Johann Amadeus Francis de Paula, Baron of Thugut
|This article may need to be rewritten entirely to comply with Wikipedia's quality standards, as text is from the 1911 Encyclopaedia Britannica and tone is outdated. (October 2015)|
|Johann Amadeus Franz von Thugut|
Portrait by J. A. Ecker
|State Chancellor of the Habsburg Monarchy|
27 March 1793 – 16 January 1801
|Preceded by||Philipp von Cobenzl|
|Succeeded by||Ferdinand von Trauttmansdorff (acting)|
31 March 1736|
Linz, Upper Austria
|Died||28 May 1818
He was born in Linz. His origin and name have been the subject of legends more or less malicious and probably the inventions of enemies. It has been said that the correct form of his name was Thunichtgut, or Thenitguet ("do no good"), and was altered to Thugut ("do good") by Maria Theresa. Tunicotta has been given as a variation. But Thugut was the name of his great-grandfather, who belonged to Budweis in southern Bohemia. He was the legitimate son of Johann Thugut, an army paymaster, who married Eva Maria Mösbauer, daughter of a miller near Vienna. The paymaster, who died about 1760, left his widow and children in distress, and Maria Theresa took charge of them.
Johann Amadeus was sent to the school of Oriental languages. He entered the Austrian foreign office as an interpreter and was appointed dragoman to the embassy at Constantinople. In 1769 he was appointed chargé d'affaires, and in that capacity secured a grant of money and a promise of the territory of Little Wallachia from the Turks during the negotiations connected with the first partition of Poland.
In 1771 he was appointed internuncio at Constantinople and was actively engaged, under the direction of Prince Kaunitz, in all the diplomacy of Austria in Turkey and Poland until he secured the cession of the Bukovina on 7 May 1775. During these years Thugut was engaged in a mean intrigue. His salary as dragoman was small, and his needs great. He therefore agreed to receive a pension of 13,000 livres, a brevet of lieutenant-colonel, and a promise of a safe refuge in case of necessity from the king of France, Louis XV. The condition on which the pension was granted was that he took advantage of his position as an Austrian official to render secret services to France. The only excuses to be made for him are that such hidden arrangements were not uncommon before and in his time, and that as a matter of fact he never did render France any real service, or betray his masters at Vienna. Yet the terror of discovery disturbed him at several periods of his life, and when Louis XV died in 1774 he showed a strong disposition to take refuge in France, and would have done so if Louis XVI would have given him a promise of employment. His pension was continued.
It seems to be tolerably certain that at a later period he made a clean breast to the emperor Francis II. His services at Constantinople were approved by Prince Kaunitz, who may possibly have been informed of the arrangement with the French secret diplomatic fund. It is never safe to decide whether these treasons were single or double. When Thugut was appointed internuncio he was also ennobled, being raised to the Ritterstand. After 1775 he travelled in France and Italy, partly on diplomatic service.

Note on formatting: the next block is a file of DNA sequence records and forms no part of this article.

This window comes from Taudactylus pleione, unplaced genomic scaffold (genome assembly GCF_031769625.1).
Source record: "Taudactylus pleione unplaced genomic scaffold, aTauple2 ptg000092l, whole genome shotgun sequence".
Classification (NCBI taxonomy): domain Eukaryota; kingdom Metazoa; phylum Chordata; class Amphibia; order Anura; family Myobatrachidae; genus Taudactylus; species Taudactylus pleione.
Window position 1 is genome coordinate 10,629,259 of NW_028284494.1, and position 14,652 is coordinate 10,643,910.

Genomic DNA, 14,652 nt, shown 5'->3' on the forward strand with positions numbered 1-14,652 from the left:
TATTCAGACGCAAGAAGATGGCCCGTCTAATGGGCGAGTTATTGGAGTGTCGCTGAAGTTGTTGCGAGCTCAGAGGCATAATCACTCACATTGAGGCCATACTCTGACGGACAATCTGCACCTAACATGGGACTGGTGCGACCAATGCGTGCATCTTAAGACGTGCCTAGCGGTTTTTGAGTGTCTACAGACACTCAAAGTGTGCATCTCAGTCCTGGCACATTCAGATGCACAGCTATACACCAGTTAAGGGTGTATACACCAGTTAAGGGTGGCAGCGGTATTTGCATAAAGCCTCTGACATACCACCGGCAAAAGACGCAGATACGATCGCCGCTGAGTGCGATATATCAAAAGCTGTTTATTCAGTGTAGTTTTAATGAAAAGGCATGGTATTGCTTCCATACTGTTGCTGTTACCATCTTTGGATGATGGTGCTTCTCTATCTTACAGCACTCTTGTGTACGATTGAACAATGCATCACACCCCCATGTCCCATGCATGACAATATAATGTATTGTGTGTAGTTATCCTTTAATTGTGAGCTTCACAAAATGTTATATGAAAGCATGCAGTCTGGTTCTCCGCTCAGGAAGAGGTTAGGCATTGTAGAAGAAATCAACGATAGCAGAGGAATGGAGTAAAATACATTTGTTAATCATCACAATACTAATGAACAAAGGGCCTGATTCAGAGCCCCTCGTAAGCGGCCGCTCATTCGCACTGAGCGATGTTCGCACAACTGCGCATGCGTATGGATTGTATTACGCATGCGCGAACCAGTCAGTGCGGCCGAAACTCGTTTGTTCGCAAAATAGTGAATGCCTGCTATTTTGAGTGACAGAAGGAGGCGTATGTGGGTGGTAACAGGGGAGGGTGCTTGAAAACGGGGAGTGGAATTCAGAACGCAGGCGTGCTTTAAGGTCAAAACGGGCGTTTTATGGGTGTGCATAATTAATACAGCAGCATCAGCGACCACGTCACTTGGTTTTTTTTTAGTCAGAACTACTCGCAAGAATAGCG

In 1778 he was the agent through whom Maria Theresa entered into direct negotiations with Frederick the Great, in order to stop the Bavarian War. In 1780 he was Austrian envoy in Warsaw, but in 1783 he applied for leave and satisfied his hankering after France by living for four years in Paris.
It was in this time that his savings, made during his years of service at Constantinople, by means which would probably not bear investigation, were invested in France. Thugut became acquainted with many of the leaders in the French Revolution. From 1787 to 1789 he was minister at Naples, and showed great tact in managing the queen, Maria Carolina, a daughter of Maria Theresa. In 1790 he was sent by the emperor Joseph II to Bucharest, nominally as commissioner with the hospodar of Wallachia, but in reality in order that he might open negotiations for peace with the Turks.
Until 1792 he was much in France and Belgium, partly as a diplomatic agent, but largely because he was anxious to rescue his investments, which were ultimately lost. His personal grievances may have had some share in creating the hatred of the Revolution and the Jacobins, for which he was afterwards famous.
In 1792 he was associated with Mercy-Argenteau, formerly Austrian ambassador in France, as diplomatic agent at the headquarters of the allied army. The mismanagement of the invasion of France excited his anger. He came back to Vienna to report the facts to Francis II, to whom he presented a statement on 27 December. On 19 January 1793 he was appointed armée-diplomat at headquarters, largely, it is said, by the intrigues of Philip Cobenzl and Spielmann, who wished to have him out of the way. But he never went, for at this time Russia and Prussia annexed large parts of Poland. Austria, entangled in the war with France, was left empty-handed.